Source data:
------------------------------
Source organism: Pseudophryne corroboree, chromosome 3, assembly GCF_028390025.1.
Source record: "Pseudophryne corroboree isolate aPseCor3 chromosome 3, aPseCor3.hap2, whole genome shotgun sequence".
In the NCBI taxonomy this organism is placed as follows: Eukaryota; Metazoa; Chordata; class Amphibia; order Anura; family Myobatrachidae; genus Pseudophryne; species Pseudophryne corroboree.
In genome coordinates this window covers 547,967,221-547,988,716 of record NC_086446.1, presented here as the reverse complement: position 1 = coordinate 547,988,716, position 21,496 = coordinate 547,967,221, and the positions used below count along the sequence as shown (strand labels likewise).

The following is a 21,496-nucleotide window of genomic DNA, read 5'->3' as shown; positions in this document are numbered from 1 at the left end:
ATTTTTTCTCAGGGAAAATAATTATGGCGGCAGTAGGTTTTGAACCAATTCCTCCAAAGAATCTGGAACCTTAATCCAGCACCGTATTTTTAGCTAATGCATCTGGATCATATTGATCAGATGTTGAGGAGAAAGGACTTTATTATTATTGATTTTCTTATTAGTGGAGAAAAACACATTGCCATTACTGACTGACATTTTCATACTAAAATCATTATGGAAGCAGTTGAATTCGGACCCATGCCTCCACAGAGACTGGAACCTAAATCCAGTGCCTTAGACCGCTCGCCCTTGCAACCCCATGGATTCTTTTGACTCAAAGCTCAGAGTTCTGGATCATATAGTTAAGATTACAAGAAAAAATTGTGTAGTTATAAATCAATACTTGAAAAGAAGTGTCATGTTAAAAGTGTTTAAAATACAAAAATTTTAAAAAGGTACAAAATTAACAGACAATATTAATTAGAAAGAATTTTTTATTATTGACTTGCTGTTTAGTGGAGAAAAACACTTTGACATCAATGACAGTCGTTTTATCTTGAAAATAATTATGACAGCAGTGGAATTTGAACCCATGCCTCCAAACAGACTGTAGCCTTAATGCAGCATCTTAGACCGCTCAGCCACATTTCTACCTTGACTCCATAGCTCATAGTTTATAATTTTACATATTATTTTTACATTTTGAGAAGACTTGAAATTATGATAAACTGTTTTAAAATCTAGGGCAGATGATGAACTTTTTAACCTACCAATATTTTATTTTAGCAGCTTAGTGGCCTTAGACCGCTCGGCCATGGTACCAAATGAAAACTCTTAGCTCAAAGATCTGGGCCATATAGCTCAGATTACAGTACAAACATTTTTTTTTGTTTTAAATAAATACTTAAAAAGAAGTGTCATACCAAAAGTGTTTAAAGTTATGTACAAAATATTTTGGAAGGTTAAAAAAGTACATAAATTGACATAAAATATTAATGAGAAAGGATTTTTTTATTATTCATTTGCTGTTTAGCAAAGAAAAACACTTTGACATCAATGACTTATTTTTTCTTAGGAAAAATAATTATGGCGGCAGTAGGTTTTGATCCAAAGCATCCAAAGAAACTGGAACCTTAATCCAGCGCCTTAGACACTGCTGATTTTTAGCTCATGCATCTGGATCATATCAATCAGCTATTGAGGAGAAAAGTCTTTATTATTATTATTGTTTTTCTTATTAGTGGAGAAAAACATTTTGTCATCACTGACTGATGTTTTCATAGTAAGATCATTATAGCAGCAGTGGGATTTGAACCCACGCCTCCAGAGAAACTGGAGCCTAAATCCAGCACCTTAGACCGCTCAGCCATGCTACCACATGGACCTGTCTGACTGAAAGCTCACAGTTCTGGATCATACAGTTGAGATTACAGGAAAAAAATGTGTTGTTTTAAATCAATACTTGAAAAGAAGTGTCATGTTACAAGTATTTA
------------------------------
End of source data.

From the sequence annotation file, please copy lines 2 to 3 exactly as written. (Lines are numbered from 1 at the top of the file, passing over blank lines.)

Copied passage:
Source record: "Pseudophryne corroboree isolate aPseCor3 chromosome 3, aPseCor3.hap2, whole genome shotgun sequence".
In the NCBI taxonomy this organism is placed as follows: Eukaryota; Metazoa; Chordata; class Amphibia; order Anura; family Myobatrachidae; genus Pseudophryne; species Pseudophryne corroboree.